- NASA’s Excellent Adventures (9/13/2017) - NOTE: This post was updated on the morning of September 15th, see new videos below. NASA is always up to something fascinating. There are so many milestones and discoveries, it’s hard to resist featuring them in every post. However, there are a few events that definitely deserve special attention right now. First, August 20th and … Continue reading NASA’s Excellent Adventures
- Moon+H2O=Moonbase? (7/25/2017) - One of the big science stories in the news right now is that Earth’s Moon has more water than scientists expected. This Newsy video is just one of the hundreds of stories flooding news feeds. This round of stories has been inspired by this article in Nature Geoscience. Remote detection of widespread indigenous water in … Continue reading Moon+H2O=Moonbase?
- Molecular Machines (10/5/2016) - Molecular machines have been around for awhile, but these little wonders are getting the public’s attention today because a trio of scientists were just awarded the Nobel Prize in Chemistry for their progress in the area. World’s smallest gadgets bag Nobel chemistry prize (Daniel Clery, AAAS Science Magazine) Press Release: The Nobel Prize in Chemistry … Continue reading Molecular Machines
- Milky Way Lost & Found (8/15/2018) - Have you seen the Milky Way? You may think that you have, but are you sure? Unless you live in an extremely remote area, or you’ve visited one, then you probably haven’t seen our own galaxy, the Milky Way, very well, or at all. Worse yet, you may not even realize that it’s missing. The … Continue reading Milky Way Lost & Found
- Leonardo Lately (10/22/2017) - Have you noticed that for a gentleman who hasn’t been around for five centuries, Leonardo da Vinci sure has been getting a lot of press lately? That’s not to say that it’s not well deserved. Here’s a 3 Minute Primer that gives just a glimpse of why he was such an amazing guy. The Smile … Continue reading Leonardo Lately
- How Spidey Flies? (7/9/2018) - Have you ever watched a Spider-Man movie and wondered whether real spiders can do anything remotely like what Spidey does? Well, it turns out that they can. However, not even Spidey, or his friends Stan Lee and Steve Ditko, really knew how. No one did, until recently. Just over this past week there have been … Continue reading How Spidey Flies?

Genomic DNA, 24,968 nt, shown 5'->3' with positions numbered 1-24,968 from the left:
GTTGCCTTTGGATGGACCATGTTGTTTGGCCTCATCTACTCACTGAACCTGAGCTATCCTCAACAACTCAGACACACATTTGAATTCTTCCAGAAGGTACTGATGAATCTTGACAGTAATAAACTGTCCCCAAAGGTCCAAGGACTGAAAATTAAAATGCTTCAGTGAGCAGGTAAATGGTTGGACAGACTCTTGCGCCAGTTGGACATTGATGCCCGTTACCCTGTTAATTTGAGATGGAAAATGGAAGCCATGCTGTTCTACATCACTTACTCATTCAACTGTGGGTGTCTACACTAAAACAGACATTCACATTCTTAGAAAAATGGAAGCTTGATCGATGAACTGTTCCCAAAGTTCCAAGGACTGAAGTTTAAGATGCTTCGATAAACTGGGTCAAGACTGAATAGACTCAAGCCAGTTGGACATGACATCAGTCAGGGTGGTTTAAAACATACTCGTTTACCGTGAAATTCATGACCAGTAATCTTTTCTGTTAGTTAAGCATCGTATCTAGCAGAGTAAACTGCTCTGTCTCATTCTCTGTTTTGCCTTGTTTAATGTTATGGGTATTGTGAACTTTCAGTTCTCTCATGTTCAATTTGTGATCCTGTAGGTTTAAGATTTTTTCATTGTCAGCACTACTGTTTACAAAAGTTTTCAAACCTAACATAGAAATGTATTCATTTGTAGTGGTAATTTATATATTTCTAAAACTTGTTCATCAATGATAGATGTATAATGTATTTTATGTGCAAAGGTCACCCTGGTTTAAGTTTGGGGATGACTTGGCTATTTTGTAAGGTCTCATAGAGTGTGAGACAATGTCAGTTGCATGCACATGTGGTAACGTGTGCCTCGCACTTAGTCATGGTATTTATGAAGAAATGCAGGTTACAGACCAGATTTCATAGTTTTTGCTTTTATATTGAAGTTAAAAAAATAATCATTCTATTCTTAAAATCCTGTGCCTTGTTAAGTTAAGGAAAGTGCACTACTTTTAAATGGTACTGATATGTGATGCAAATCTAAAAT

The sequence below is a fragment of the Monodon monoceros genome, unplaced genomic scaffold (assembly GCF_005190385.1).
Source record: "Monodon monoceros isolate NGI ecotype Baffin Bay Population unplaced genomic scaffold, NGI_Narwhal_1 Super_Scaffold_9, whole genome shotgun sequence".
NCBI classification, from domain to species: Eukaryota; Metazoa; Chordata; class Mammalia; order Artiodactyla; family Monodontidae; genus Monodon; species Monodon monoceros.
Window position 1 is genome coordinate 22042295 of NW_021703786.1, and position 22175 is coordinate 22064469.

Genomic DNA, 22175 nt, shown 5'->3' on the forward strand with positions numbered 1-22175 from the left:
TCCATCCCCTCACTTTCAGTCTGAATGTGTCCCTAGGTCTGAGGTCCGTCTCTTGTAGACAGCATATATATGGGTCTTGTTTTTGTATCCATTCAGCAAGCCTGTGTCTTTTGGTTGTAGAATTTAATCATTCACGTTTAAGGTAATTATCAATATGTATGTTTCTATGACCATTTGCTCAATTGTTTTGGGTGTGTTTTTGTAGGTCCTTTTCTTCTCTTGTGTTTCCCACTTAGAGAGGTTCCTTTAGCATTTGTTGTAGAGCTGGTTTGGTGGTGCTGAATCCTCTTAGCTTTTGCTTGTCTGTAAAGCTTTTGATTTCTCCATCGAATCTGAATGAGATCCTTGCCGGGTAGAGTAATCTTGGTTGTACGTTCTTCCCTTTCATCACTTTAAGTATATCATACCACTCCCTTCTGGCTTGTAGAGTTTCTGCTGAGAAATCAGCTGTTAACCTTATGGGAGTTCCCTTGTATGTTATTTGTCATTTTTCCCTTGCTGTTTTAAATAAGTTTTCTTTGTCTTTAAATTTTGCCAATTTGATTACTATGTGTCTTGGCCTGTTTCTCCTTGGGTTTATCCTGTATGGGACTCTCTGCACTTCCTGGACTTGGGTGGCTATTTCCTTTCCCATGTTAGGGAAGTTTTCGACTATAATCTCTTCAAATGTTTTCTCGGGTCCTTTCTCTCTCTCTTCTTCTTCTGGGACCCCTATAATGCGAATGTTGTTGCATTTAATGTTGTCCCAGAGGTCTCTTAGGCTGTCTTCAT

- Happy Summer, Roar! (6/21/2018) - It’s here! It’s officially summer, and that means that it’s time for summer traditions like barbecues, vacations and loving or hating the newest summer blockbusters. For better or worse, they are here, too — it’s time to either rejoice and head to the nearest cineplex or cringe with derision and run away from the latest … Continue reading Happy Summer, Roar!
- Great Views of Earth (4/22/2018) - April 22nd is Earth Day! In honor of that, here are some great ways to see the honoree. First, you can get a nice view from this neat 360° Video from Seeker. It essentially shows you what it would feel like if you could just fly straight up and see the Earth from space. National … Continue reading Great Views of Earth
- Get Lost in Space! (9/14/2018) - Way back in August, in anticipation of the start of a new school year, I set out to update the pages on this site related to space. Those pages tend to be popular among the teachers and students who use Cosma, and I happen to enjoy updating them, too. It sounded like a short, fun … Continue reading Get Lost in Space!
- Exoplanet Junket (6/2/2018) - I’m on a vacation of sorts, so it’s no surprise that stories about travel tend to catch my eye. However, it is surprising if the story happens to be about something that NASA’s done. This week NASA released a new project that they’ve dubbed the Exoplanet Travel Bureau. The core of the project consists of … Continue reading Exoplanet Junket